It’s an interesting time to be caught in the crossfire of two markets that have similar interests. Whether a photographer making the move into video or a videographer looking for an affordable, all-in-one video and photo solution, the time has never been better to invest in an HD DSLR. The latest photo/video hybrid entries of the Canon EOS 60D, the Nikon D7000, the Olympus E-5 and the Sony Alpha a55V and a33 cameras have made HD in video-capable DSLRs all the more enticing. Continuous phase-detect autofocus, articulating LCD screens and manual audio level control, oh, my!
Myth: Photo Killed The Video Star
As camera companies and photographers learn video, slowly but surely, the often discussed disadvantages of DSLRs as a filmmaking choice are disappearing. And as these features and more are added to new cameras, the likelihood that they will show up in full-frame and pro-level cameras seems ensured. Come up with some continuous-light on-camera flashes, and we may just have something here.
Ironically, this is at the same time that dedicated video camcorders are absorbing the advantages of DSLR construction, like the APS-C-sized Sony NEX-VG10 and the Micro Four Thirds Panasonic AG-AF100 camcorders. Both include compatibility with interchangeable lenses and a DSLR-sized sensor, and compared to professional video camcorder systems, they’re both relatively affordable. After these announcements, esteemed optics manufacturer Carl Zeiss announced that, in addition to its Canon EF-, Nikon F- and PL-mount lenses, its CP.2 interchangeable-mount compact cine lenses for filmmakers will be available for the Micro Four Thirds and Sony Alpha systems, as well. These are still lenses that also feature cinema-style housings, oversized barrels and a nearly 360-degree rotation for better follow focus, which is so important in motion pictures, and which so few lenses developed for still photography have.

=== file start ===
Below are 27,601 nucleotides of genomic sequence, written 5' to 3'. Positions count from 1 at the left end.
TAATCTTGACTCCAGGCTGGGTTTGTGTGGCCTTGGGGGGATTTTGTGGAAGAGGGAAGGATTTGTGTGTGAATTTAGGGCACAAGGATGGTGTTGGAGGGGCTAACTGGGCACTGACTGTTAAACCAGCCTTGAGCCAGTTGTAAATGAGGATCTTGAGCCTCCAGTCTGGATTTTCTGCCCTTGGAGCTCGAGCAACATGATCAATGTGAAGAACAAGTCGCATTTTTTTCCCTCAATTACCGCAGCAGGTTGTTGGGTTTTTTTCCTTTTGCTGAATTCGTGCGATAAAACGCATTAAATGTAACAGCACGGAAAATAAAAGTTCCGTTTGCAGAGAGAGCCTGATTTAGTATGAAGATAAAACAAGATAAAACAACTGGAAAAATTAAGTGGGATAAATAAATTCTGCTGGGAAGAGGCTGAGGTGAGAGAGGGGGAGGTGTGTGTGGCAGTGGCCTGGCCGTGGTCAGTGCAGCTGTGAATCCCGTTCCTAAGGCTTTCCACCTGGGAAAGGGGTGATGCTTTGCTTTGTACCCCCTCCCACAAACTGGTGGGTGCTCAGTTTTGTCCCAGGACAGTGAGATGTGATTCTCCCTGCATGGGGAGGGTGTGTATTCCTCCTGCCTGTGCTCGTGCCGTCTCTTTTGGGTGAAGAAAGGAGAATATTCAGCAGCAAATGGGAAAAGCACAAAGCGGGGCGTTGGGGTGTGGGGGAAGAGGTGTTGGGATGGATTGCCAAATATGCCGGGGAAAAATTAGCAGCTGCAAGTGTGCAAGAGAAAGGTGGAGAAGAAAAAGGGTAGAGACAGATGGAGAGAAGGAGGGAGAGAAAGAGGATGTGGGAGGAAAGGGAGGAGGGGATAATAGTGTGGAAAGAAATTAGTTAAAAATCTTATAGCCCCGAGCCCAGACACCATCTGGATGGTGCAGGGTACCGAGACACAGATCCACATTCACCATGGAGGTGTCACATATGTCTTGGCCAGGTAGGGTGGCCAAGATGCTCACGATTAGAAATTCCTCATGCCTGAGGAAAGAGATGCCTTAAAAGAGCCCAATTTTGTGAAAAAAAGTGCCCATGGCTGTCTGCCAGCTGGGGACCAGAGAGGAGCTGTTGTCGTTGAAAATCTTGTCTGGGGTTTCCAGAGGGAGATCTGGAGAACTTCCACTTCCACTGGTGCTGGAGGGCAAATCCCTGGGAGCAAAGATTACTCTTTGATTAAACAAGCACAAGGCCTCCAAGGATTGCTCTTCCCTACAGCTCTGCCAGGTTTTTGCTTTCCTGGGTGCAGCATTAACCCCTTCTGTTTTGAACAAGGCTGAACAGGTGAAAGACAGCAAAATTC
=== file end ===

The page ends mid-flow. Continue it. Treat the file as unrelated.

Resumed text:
One of the clear advantages to HD DSLRs is the incredibly shallow depth of field that a large sensor and quality glass like these Zeiss lenses can provide. It’s also an easy thing to lose, and it can make or break your video, probably much more than photographers who are used to having numerous chances to nail that perfect still may think. Because for video, there’s a lot that can make or break your project, and you need more than just a good picture. Video requires a whole new skill set to learn, and though manufacturers may be gradually fixing the inherent problems of shooting videos with a DSLR, there’s still a long way to go. Monitoring of motion video is difficult, even on the largest 3.0-inch screens. The 8-bit H.264/MPEG-4 codecs used in HD DSLRs are paper-thin when compared with more robust offerings from professional camcorder systems, especially when some companies like RED include RAW video files that can be tweaked extensively in post, much like a RAW still can. Even with the manual abilities of the latest cameras, pro-level sound is severely lacking.
These products are indicative of the sea change that’s happening in both industries to provide singular solutions for two different markets, even if many of the companies have an interest in both video and still photography. It’s not clear which side will win the video market, if any, but it’s clear that either way, photographers and video makers will reap the benefits.